Plans for ‘prison’ undergo reform

Block of flats by Kensington Developments planned in Lytham has been dubbed HMP Lytham by development control chiefs

Block of flats by Kensington Developments planned in Lytham has been dubbed HMP Lytham by development control chiefs

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A LYTHAM housing estate could become a reality after a developer overhauled plans previously slammed for looking like a prison.

Kensington Developments has had a complete rethink over its vision for the former Aegon site on Ballam Road, after a planned apartment block was branded “HMP Lytham” by angry planning chiefs.

Now, the developer wants to build just 20 houses on the plot of land, which has been vacant for nine years.

The plans show a far smaller development than the 44-flat apartment block and 29 homes originally proposed, with 16 detached houses and four mews houses now planned for the land.

And the developer said its revised drawings show it has taken Fylde Council’s planning committee’s comments on board.

Malcolm Hawe, Lytham-based Kensington Development’s chairman, said: “Following the concerns raised by councillors at the earlier planning committee we have reviewed the design proposals and have now submitted an application for 20 dwellings, including four affordable homes.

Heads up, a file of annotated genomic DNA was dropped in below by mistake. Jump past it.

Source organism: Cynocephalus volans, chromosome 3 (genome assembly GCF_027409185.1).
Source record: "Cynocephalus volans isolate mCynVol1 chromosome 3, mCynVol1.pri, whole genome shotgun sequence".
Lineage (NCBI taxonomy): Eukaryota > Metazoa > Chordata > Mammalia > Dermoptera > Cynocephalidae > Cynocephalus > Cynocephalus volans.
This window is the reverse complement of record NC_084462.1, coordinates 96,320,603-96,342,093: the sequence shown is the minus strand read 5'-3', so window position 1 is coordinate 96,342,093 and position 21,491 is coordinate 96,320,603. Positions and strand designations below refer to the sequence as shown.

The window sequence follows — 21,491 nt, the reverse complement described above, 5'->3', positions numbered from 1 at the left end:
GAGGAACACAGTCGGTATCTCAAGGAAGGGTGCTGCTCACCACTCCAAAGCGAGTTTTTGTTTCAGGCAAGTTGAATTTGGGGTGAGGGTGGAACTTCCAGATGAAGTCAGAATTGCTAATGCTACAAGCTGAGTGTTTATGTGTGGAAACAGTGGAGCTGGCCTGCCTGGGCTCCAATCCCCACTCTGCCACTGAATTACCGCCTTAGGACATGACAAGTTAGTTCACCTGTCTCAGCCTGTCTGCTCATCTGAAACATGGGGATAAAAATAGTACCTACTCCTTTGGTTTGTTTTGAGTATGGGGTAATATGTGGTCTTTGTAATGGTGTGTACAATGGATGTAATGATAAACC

“We’re in discussions with the planning officers regarding public realm contributions.

“This is an ideal opportunity to provide sustainable, high quality housing close to the centre of Lytham.

“The development will also bring much needed investment in the local economy and employment opportunities for local people.”

When a proposal last went before planning, Kensington offered cash towards improving Lytham train station – something Fylde Council are now set to do – and public realm improvements in Lytham Square.

It is the third time the developer has applied for planning permission for the site, which was vacated when insurance firm Aegon moved all its workers to its base across the road.

In 2005, Kensington was granted permission to build offices and extra-care sheltered apartments on the site, but alongside its last application it submitted a statement which showed building offices was not economically viable.